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  #16 (permalink)  
Old 06-03-2008, 07:19 PM
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homemade dyno

i am researching to build a dyno for bikes
some math here
i havnt tried it yet but a place to start

http://wotid.com/dyno/content/view/16/35/

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  #17 (permalink)  
Old 06-03-2008, 08:00 PM
How fast is fast enough?
 
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how about instead of using a fan or a "freaken huge wheel" you use a large parachute hooked to a scale then to a spool on the engine. You could change the size of the chute to get more drag (essentailly what the fan is) as well as the speed of the engine, using different spool sizes, chute sizes, and speeds you could probably create a "dyno" that is even more accurate than the ones designed around water brakes. Also if something fails guess what it doesn't crash anywhere, it just falls to the ground. Don't use cable though, use nylon rope, its not quite as strong for a given thickness but it won't carry much inertia if it snaps. A broken cable can kill a person- one did kill my great grandfather.
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Old 06-03-2008, 08:30 PM
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Danger Will Robinson

I think the other post should've read
DANGEROUS MINDS THINK ALIKE
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Old 06-03-2008, 08:55 PM
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dyno

The engine could be hooked up to a large electric motor (or two) and an electrical guy can make it (them) generate power to put back in the grid or to charge a whole bunch of batteries. An electric motor is similair to a generator. Lots of money in making electricity. The reason I say motors is that there are a lot of 50 hp motors out there but we are talking about dynoing a lot more horses than that.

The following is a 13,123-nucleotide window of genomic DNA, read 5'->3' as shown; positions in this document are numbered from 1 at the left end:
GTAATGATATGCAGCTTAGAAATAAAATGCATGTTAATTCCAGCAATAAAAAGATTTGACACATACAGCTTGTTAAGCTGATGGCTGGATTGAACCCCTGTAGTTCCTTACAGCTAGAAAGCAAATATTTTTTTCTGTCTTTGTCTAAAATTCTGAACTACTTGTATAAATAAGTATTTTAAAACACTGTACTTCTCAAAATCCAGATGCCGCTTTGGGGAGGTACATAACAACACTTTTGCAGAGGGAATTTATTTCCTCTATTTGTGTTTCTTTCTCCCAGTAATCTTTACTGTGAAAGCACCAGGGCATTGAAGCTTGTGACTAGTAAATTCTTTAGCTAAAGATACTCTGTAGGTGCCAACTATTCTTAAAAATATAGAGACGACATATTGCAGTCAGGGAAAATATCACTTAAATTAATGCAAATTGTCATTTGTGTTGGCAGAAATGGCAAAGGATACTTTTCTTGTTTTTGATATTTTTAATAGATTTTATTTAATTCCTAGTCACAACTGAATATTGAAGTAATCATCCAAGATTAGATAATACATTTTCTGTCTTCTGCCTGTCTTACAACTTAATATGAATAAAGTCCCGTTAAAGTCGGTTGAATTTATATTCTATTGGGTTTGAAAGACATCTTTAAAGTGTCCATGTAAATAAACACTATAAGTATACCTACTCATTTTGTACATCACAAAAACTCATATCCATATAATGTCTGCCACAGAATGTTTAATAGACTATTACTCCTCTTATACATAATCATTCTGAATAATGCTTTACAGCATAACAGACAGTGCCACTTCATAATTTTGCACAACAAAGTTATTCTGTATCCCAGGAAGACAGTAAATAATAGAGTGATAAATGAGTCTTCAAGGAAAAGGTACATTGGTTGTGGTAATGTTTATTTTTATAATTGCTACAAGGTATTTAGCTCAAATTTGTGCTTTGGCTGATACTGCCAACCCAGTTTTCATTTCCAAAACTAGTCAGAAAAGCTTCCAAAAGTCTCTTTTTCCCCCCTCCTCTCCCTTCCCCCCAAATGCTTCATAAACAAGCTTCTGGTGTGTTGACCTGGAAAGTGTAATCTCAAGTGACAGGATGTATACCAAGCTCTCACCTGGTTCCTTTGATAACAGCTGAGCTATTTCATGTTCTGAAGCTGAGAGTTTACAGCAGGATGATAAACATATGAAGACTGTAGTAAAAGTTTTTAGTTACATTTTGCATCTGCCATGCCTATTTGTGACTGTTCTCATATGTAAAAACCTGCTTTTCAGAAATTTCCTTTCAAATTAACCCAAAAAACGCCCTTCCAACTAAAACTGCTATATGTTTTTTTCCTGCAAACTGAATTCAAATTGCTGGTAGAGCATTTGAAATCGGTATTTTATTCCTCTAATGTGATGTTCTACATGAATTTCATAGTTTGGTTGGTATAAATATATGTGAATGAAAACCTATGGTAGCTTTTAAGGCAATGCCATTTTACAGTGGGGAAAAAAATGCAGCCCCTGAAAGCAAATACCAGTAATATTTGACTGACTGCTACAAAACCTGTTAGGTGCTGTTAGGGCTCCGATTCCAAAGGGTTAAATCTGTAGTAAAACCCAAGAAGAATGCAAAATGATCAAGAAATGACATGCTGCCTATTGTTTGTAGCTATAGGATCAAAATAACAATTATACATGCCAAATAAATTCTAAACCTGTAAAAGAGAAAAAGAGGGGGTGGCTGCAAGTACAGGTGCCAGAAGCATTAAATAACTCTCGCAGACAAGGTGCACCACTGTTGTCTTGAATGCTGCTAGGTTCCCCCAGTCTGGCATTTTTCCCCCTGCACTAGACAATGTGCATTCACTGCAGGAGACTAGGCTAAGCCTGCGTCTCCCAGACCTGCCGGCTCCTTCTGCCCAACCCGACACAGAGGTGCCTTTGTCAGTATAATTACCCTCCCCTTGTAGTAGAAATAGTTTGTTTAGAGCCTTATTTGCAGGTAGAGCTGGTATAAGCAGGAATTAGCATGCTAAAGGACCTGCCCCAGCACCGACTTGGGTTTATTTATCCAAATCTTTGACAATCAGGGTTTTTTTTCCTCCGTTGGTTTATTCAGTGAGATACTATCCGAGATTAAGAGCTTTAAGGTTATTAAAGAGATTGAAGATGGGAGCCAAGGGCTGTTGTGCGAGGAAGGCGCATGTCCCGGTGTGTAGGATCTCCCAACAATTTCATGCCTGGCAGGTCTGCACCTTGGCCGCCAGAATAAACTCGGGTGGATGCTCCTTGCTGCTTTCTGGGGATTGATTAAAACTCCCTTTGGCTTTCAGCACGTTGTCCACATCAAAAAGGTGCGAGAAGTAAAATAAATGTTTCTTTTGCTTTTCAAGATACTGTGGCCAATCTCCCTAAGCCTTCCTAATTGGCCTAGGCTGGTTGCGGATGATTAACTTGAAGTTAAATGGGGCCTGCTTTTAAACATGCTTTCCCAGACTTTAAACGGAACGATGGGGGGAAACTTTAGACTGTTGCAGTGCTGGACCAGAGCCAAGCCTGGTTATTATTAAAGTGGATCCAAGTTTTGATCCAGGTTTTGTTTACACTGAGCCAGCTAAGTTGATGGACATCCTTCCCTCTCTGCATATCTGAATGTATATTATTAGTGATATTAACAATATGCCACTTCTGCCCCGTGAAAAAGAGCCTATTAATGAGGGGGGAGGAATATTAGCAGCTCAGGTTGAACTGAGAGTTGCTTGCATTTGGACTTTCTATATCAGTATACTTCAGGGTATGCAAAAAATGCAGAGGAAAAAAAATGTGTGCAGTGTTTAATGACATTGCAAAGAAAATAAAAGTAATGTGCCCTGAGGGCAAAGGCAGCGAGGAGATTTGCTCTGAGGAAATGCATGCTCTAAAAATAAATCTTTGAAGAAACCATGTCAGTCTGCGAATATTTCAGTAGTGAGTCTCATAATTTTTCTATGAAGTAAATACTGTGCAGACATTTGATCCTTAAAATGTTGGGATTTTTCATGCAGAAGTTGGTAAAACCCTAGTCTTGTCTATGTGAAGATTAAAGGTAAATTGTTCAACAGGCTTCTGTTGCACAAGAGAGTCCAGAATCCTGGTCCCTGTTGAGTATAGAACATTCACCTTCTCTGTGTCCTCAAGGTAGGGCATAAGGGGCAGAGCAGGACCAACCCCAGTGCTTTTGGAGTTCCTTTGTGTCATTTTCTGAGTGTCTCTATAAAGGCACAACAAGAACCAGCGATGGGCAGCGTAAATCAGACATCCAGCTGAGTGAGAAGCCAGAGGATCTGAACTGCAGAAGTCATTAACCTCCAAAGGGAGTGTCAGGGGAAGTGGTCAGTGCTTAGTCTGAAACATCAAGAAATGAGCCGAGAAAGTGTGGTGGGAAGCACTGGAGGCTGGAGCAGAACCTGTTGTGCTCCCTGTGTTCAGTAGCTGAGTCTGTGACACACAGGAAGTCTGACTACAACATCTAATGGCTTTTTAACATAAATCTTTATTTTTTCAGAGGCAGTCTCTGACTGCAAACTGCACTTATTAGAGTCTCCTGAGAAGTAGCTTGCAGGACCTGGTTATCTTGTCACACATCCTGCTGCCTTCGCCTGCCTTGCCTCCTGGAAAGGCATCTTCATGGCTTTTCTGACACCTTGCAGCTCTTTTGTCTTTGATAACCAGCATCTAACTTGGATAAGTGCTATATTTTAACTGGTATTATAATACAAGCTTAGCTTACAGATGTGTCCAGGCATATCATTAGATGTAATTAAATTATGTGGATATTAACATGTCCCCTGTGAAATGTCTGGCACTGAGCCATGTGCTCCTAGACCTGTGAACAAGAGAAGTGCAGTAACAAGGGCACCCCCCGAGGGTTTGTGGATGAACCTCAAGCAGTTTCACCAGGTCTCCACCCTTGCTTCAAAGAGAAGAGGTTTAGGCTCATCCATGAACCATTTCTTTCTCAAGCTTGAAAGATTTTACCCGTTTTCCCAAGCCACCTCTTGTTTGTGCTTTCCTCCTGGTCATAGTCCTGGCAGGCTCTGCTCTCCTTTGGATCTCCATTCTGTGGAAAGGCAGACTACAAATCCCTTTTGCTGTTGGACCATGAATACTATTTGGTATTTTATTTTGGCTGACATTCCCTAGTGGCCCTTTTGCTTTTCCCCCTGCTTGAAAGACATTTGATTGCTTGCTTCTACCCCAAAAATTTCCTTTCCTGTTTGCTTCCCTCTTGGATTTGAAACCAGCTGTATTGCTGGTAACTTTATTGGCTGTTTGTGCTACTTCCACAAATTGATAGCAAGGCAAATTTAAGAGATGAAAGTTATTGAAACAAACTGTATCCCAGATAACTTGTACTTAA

Clint
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Old 06-04-2008, 06:56 AM
How fast is fast enough?
 
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A large elctric motor would probably be the best idea. really, with the right equipment it could be perfect.... now you just have to find the right equipment.
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Old 07-25-2011, 03:03 PM
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I realize this an old tread, but are there any new ideas 3 years later?

here's a thread on HAMB: http://www.jalopyjournal.com/forum/s...d.php?t=187126


I was thinking maybe a big torque wrench(I've used ones with 1000+ ft.lbs capacity) on a torque converter? I think it'd work until the tq converter locked up, but if someone used one with a higher stall than the engine's redline(or higher than you'd be testing it at) would it work?

I've only messed with manual trannys, so my knowledge on converters is limited, but as far as I can see it should work? the tq wrench would have to be the lever type, not the click type

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Old 07-27-2011, 02:06 AM
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Any ideas? Techinspector?
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Old 07-27-2011, 04:35 AM
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If the dyno only needs to handle relatively small loads, I have seen it done. My son built an engine dyno to use when tuning a college Formula SAE race car, and I think they used an electrical load. The car uses a 600 cc Honda motorcycle engine, and when I saw them run it on a chassis dyno during competition I think it ran about 80 horsepower (intake restricted) to the ground. I'm not sure how much horsepower their home-built dyno could take.

Bruce
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Old 07-30-2011, 02:56 PM
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Water brake

Back in Hot rod mag. in 50 or 60 there were plans for a home made water brake made form welded up metal.
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Old 07-30-2011, 06:15 PM
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I am in the process of building my own home built chassis dyno.

To build an engine (or chassis) dyno you need three things.

1/ A power absorber, usually a water brake or an eddy current retarder.
Easiest is to make your own water brake, or buy an eddy current brake off a bus or truck (fairly common on some Scania trucks)